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Error Accessing Word Document

My application pulls some patient data from a table and prints it on a Word Document.
It is working fine for one user, but the other user gets the "error Accessing Word Document". The word docs are on a network share. When I setup the second user, she initially got the same error, but it went away when I gave her permissions on the folder where the docs are stored. Both users have the same permissions, and the drive and folder are accessible to both.The docs used by the App are in a folder that only these two users have access to( and me of course), so I know that it is not a file lock issue. Where else should I look to see why the one user cannot access the word docs?
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hexOffender
Asked:
hexOffender
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1 Solution
 
iboutchkineCommented:
Do they have the same version of Word installed on their PC. If you are using early binding you have to make sure that the Word verrsion is the same as referenced library
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hexOffenderAuthor Commented:
I bet thats it, she has Word 2002 and I and the working user have Word 2003.
Can you esplain more about the early vs. late binding? Well more to the point, what is the way to make this work for all the versions ( at least the most recent ones)
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iboutchkineCommented:
During an early binding you create a reference to the Word object. During late binding you create an object at a run time. Late binding will use the version of the Word existing on the user PC

Example
'early - ref to Excel Lib
        '        Dim testexcel As New Excel.Application()
'Late - no ref
        Dim testexcel As Object
        testexcel = CreateObject("Excel.Application")
... code...

a few pro's and con's for early and late binding.

early binding
pro's
- Ease of developing, in the VB-IDE, when using early binding, you have have context sensitive help,
dropdowns and other stuff which makes developing very productive.
- Faster, early bound code executes faster, because it doesn't have to search the registry for registration
 information, cause it is compiled into the exe

con's
- If the target computer does not have the file, an error will ocuur which can't be trapped, forcing
the application to quit without terminating properly, so no unload events are triggered, which can lead
to memory leaks and stuff
- Version dependant. When using early bound refferences, if a file is found, but the version is lower,
the program will give an error and quit in the way described above.


late binding
pro's
- Trappable errors: If a file cannot be found, a runtime error occurs which can be trapped, enabeling you
to execute other code to terminate the application the way it should.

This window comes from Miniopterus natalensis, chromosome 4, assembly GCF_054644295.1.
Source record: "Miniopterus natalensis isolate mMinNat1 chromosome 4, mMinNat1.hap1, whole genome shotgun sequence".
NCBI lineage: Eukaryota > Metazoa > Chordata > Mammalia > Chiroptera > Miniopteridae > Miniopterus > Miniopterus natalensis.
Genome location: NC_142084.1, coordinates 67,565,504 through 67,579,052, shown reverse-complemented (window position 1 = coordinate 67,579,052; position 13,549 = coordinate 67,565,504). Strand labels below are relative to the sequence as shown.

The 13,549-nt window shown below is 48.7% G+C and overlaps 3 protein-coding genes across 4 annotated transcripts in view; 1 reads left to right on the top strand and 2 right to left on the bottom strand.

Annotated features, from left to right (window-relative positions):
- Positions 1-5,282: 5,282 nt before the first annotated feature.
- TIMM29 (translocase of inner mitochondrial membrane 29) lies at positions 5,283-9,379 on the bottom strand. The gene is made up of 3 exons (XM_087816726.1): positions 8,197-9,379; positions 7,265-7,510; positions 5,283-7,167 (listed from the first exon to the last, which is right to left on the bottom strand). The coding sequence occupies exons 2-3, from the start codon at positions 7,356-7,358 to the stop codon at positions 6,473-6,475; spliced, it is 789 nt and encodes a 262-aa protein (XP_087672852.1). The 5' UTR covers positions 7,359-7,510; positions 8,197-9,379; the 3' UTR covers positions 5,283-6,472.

- Version independant. If you don't specify a version, the system will use the highest version it finds. So if
a computer needs ADO, like say 2.5, and the target computer only has ADO 2.1 installed, there's a chance
the program still works as it should, if not version dependant functions are used.
- Flexibility: when using late bound, you can create objects when you only have the name. You can even
use strings which hold the name of the object, and create it from that.
- Polymorphism: this is a more advanced topic, but I'll just stick to the fact that this can only be done using
late bound objects
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hexOffenderAuthor Commented:
Ok,
here is the code i am using,

Dim wordApp As Word.Application
wordApp = CreateObject("Word.Application")
Dim wordDoc = New Word.Document

So which type of binding would you say it is?
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hexOffenderAuthor Commented:
Ok I see now , I am late binding as I create the object at runtime, but that does not explain why the error with access to the Documents.
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hexOffenderAuthor Commented:
just some more info,

I am using the reference to Office 11, If I used a reference to Office 10 instead would that work, using the lowest Installed version?
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iboutchkineCommented:
Dim wordApp As Word.Application
wordApp = CreateObject("Word.Application")
Dim wordDoc = New Word.Document

it is early binding. and it means that you have reference the word object. Which one do you reference 10 or 11.
You cannot reference both. And if user uses the other version of Word it will not work.
For users with different Word use late binding

      Dim w As Object
       w= CreateObject("Word.Application")

and you don't need the refernce
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hexOffenderAuthor Commented:
yep that totally worked.
Can I remove the COM reference, or do I still need it?
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iboutchkineCommented:
yes if you are using late binding , you can remove com reference
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